But for now, I just want to say that this book really lives up to the hype. A lot of booksellers were all over this during the summer when they received the galley, and it’s one of the fall titles I’ve been most looking forward to.
A highly stylized mystery, it’s about a detective’s attempt to find a woman who fled from her husband with another man, yet sends her husband a number of cryptic notes, raising the possibility that she wants to be found. The “mystery” takes a backseat both to the detective’s musings on love and how it can leave, her relationship with the translator she hires to help her, the strange occurrences in the snowy taiga, and the evocative, crystallized prose.
No one can really know why someone leaves their home, not even, or above all, the one that leaves. But why would anyone pursue someone who flees to the Taiga? The answers, in my case, were numerous: for money, of course. For an Adam’s apple that threatened to break the leathery skin of a man’s neck? For that as well. In order to have the opportunity to ask a woman, directly, while grabbing her by the right arm in a struggle that was nearly pointless and even less decent, why, what for? For that, that’s why. Also. In order to see her eyes, terrified. In order to sink into those eyes, an insect of the boreal forest. Something that stings or bites. A tiny warrior. When inside, to buzz. The question or complaint, to pierce: tell me why. Tell me where this passion comes from. What’s it made of. How or what.
You can read a longer excerpt here. And equally interesting is this essay by Christina Rivera Garza on “The Unusual: A Manifesto,” which was written to mark Stefan and Tara Tobler’s decision to publish only women writers for a complete year:
In the wake of the #MeToo movement, as new generations of women worldwide forcibly expose the cruel nature of the gender hierarchies (and binaries) that structure our daily lives, while many reject the possibility of being either physically disappeared or culturally erased, the decision to only publish women authors may appear unusual, but it is urgent. I am convinced that writing is a critical practice: true, bold, brave, formally adventurous writing should have the ability to change perceptions and experience; the disordering of the senses talked about by Rimbaud, inextricably linked with the disordering of everyday life as we know it. Producing unusualness, writing expands our sense of what is possible. Imaginable. Livable. Publishing women authors is not a minor component in this process. [. . .]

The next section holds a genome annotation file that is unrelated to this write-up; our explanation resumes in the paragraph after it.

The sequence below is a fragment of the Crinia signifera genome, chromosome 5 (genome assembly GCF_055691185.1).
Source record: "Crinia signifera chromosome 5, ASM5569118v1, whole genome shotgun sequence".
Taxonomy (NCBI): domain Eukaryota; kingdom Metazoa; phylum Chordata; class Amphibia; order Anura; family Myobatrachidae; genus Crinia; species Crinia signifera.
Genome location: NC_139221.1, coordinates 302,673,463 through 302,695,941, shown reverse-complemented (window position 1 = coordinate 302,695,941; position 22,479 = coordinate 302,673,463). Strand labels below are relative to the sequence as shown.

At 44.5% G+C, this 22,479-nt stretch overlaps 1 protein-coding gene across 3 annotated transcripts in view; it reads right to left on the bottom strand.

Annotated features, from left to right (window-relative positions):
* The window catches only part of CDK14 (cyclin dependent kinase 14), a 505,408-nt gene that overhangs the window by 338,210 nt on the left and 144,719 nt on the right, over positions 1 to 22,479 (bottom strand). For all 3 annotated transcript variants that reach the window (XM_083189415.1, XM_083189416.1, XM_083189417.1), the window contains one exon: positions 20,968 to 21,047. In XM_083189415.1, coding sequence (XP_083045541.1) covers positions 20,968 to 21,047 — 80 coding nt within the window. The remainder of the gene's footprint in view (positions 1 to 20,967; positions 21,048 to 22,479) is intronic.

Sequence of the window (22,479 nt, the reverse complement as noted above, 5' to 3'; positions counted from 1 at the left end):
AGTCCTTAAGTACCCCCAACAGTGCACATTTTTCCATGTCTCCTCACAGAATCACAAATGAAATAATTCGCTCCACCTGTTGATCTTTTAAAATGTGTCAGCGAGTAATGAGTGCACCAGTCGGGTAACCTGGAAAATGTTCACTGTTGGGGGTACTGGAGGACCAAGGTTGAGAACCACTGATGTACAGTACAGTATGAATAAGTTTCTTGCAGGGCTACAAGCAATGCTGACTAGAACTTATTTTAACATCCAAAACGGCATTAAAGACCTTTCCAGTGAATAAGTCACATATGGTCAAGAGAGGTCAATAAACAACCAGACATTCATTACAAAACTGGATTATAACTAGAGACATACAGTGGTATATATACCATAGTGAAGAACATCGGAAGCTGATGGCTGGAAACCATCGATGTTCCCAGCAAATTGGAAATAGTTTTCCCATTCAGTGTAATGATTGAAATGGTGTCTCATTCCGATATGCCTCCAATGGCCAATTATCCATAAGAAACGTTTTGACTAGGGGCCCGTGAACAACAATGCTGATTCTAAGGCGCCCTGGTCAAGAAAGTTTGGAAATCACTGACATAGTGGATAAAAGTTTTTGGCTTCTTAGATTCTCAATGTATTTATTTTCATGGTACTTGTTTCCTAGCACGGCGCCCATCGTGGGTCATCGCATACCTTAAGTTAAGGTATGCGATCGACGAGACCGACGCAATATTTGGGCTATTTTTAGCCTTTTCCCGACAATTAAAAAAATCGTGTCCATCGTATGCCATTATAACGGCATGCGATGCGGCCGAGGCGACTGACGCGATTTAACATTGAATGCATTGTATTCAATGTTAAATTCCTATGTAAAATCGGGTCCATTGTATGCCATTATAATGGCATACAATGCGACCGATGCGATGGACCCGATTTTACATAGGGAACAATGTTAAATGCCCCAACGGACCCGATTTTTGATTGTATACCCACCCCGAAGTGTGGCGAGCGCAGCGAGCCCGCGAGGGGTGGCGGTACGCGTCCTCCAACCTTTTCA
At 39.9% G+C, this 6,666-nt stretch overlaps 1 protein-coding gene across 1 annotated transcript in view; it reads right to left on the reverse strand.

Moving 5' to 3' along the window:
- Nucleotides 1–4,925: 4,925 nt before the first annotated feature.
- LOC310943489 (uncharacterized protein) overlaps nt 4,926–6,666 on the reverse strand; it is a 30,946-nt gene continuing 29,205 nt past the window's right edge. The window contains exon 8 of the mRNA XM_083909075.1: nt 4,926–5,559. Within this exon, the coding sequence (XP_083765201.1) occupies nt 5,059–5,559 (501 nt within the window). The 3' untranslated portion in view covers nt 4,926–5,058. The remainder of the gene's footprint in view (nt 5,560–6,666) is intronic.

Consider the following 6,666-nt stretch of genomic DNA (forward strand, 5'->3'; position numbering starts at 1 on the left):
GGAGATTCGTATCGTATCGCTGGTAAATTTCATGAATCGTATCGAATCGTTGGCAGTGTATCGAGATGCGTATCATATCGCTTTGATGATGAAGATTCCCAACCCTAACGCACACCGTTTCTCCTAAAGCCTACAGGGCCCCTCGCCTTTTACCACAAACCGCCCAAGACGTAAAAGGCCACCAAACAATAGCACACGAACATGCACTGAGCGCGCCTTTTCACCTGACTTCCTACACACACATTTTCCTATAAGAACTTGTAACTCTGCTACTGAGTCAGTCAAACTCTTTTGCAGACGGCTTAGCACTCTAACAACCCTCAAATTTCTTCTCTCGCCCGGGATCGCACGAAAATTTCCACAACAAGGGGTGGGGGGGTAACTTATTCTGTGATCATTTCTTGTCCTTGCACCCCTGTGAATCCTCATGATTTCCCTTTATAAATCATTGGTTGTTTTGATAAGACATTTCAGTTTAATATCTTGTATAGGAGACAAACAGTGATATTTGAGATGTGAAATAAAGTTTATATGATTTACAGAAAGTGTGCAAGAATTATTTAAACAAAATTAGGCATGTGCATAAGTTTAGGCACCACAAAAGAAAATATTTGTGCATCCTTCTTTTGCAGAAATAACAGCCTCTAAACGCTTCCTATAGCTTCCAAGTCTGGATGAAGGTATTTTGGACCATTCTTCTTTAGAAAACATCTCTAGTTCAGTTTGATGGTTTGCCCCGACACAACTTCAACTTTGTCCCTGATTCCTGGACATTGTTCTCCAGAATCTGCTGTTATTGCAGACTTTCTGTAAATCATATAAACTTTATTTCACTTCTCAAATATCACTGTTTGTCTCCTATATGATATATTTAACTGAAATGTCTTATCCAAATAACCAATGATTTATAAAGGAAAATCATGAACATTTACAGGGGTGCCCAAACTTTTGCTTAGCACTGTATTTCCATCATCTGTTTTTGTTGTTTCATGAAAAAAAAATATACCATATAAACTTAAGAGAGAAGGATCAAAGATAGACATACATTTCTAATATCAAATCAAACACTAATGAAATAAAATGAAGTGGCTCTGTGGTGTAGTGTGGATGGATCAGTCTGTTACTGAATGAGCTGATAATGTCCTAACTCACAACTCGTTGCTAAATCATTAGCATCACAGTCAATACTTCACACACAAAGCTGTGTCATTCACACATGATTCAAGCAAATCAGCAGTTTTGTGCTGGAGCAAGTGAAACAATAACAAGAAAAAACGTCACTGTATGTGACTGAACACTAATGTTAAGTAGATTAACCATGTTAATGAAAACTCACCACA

I agree with the Argentinian writer Josefina Ludmer in that I believe literature now exists in a cultural phase we can describe as post-autonomous. Literature’s cultural capital guaranteed its status as an autonomous field of inquiry and practice throughout the twentieth century. However, it had declined precipitously by the end of the millennium, changing too its sphere of influence and the accessibility of its resources. As Josefina Ludmer says, instead of discreet units wrapped in clearly delineated genres that presented themselves as imaginary worlds with a fragile connection to community, today’s writings “do not admit literary readings. That is to say, it does not matter whether they are literature or not. We don’t know either whether they are reality or fiction. They inscribe themselves locally and in everyday reality in order to ‘produce the present,’ and this is precisely their relevance.”